This is an innovative solution providing an interesting compliance tool for US captive owners. Risk distribution is always a problem for 831(b) captives. Ryskex’s ecosystem may provide an opportunity to distribute risk with a properly structure quota share arrangement.

Reinsurance revisited

Everyone loves low-hanging fruit. In the world of blockchain insurance, the lowest-hanging fruit grows in the realm of reinsurance. Standard follow-the-fortune clauses provide that a reinsurer must follow the underwriting fortunes of the captive’s insureds and is bound by the results of the claim.

In most situations, this clause stands as a bar to reinsurers relitigating issues in a case. In the vast majority of cases, these clauses can be reduced to a simple blockchain solution where the reinsurer’s financial contribution is linked to a negotiated settlement or verdict. These payments would be automated through smart contracts without any need for claims handling, adjusting, accounting, or other human participation.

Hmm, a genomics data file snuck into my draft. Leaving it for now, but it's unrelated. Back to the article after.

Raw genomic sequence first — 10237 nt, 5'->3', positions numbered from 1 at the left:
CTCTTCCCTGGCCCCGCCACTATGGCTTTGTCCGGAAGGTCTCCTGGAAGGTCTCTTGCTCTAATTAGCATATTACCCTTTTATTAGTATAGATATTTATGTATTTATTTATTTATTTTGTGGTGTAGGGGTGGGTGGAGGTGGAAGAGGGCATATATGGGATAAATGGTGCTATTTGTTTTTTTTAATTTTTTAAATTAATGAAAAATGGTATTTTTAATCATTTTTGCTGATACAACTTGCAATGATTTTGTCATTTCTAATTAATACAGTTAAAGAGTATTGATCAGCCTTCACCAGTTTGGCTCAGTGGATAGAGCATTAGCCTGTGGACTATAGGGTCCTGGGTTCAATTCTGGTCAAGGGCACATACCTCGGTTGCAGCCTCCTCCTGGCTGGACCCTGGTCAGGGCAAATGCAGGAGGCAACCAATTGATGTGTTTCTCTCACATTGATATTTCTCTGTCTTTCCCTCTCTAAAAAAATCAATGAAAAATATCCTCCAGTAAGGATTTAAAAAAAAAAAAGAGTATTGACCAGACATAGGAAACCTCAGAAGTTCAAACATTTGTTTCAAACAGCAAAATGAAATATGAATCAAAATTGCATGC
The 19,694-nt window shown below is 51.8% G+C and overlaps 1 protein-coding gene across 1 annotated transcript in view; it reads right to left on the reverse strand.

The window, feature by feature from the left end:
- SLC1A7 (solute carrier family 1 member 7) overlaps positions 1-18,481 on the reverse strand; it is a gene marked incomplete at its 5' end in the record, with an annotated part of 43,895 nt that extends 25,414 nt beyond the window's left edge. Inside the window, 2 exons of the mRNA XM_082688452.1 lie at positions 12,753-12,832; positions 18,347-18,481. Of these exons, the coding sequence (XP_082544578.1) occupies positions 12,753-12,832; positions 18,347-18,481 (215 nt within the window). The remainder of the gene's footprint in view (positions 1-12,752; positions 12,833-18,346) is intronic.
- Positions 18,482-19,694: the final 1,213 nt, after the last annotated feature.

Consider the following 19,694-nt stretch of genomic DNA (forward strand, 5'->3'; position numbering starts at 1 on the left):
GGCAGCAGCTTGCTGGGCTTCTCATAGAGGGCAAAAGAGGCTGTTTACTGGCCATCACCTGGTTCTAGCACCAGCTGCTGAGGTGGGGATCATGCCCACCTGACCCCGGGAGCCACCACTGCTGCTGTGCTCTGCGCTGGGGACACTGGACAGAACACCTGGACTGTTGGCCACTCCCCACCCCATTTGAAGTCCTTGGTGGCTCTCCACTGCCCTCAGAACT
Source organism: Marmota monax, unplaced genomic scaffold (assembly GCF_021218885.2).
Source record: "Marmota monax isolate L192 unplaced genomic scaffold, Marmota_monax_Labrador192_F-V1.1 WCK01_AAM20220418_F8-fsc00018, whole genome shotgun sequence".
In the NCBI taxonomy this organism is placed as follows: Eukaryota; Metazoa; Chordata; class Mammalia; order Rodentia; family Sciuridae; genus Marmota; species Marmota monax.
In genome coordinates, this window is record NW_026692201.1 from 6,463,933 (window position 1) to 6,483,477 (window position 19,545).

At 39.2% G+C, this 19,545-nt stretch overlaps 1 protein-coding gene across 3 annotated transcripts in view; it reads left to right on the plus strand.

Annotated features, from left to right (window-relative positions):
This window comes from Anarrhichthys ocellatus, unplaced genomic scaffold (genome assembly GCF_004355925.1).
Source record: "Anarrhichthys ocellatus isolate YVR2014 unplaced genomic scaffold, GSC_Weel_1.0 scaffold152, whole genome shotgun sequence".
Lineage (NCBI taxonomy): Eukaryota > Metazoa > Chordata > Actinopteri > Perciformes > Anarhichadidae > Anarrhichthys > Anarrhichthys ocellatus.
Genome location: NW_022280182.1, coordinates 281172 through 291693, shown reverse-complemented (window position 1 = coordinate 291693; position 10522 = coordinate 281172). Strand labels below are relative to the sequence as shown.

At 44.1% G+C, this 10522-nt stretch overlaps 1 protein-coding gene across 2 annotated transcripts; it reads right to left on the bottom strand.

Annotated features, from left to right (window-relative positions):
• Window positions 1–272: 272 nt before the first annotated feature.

Although this would reduce costs, it would not necessarily eliminate the human touch from these types of agreements. Reinsurers are still entitled to investigation into coverage disputes, allegations of fraud, or any bad faith issues. That said, as long as the case is clean, the smart contract should handle all of the heavy lifting.

Innovation at the edge

The captive insurance industry is the ideal spot for innovation in blockchain insurtech. Simply put, captives are smaller risk-bearing entities with fewer stakeholders to spoil innovation. Too many cooks ruin the broth and too much bureaucracy tends to shuffle innovative solutions into standard fare commodities.